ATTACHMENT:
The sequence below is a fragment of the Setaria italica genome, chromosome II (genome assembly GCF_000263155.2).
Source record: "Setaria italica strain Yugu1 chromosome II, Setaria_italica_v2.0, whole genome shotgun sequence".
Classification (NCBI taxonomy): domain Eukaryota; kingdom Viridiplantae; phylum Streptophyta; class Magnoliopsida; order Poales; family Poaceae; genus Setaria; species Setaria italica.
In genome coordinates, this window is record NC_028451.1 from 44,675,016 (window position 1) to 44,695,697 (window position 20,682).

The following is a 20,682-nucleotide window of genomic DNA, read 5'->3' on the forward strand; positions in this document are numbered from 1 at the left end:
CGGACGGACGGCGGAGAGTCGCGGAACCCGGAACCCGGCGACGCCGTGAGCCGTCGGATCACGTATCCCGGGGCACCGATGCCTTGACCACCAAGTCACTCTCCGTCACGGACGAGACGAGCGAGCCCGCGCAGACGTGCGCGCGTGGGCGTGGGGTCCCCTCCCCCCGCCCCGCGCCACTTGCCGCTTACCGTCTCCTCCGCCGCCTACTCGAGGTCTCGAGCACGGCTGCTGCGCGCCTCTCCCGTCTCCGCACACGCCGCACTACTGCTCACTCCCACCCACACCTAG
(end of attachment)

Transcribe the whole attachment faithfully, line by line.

The sequence below is a fragment of the Setaria italica genome, chromosome II (genome assembly GCF_000263155.2).
Source record: "Setaria italica strain Yugu1 chromosome II, Setaria_italica_v2.0, whole genome shotgun sequence".
Classification (NCBI taxonomy): domain Eukaryota; kingdom Viridiplantae; phylum Streptophyta; class Magnoliopsida; order Poales; family Poaceae; genus Setaria; species Setaria italica.
In genome coordinates, this window is record NC_028451.1 from 44,675,016 (window position 1) to 44,695,697 (window position 20,682).

The following is a 20,682-nucleotide window of genomic DNA, read 5'->3' on the forward strand; positions in this document are numbered from 1 at the left end:
CGGACGGACGGCGGAGAGTCGCGGAACCCGGAACCCGGCGACGCCGTGAGCCGTCGGATCACGTATCCCGGGGCACCGATGCCTTGACCACCAAGTCACTCTCCGTCACGGACGAGACGAGCGAGCCCGCGCAGACGTGCGCGCGTGGGCGTGGGGTCCCCTCCCCCCGCCCCGCGCCACTTGCCGCTTACCGTCTCCTCCGCCGCCTACTCGAGGTCTCGAGCACGGCTGCTGCGCGCCTCTCCCGTCTCCGCACACGCCGCACTACTGCTCACTCCCACCCACACCTAG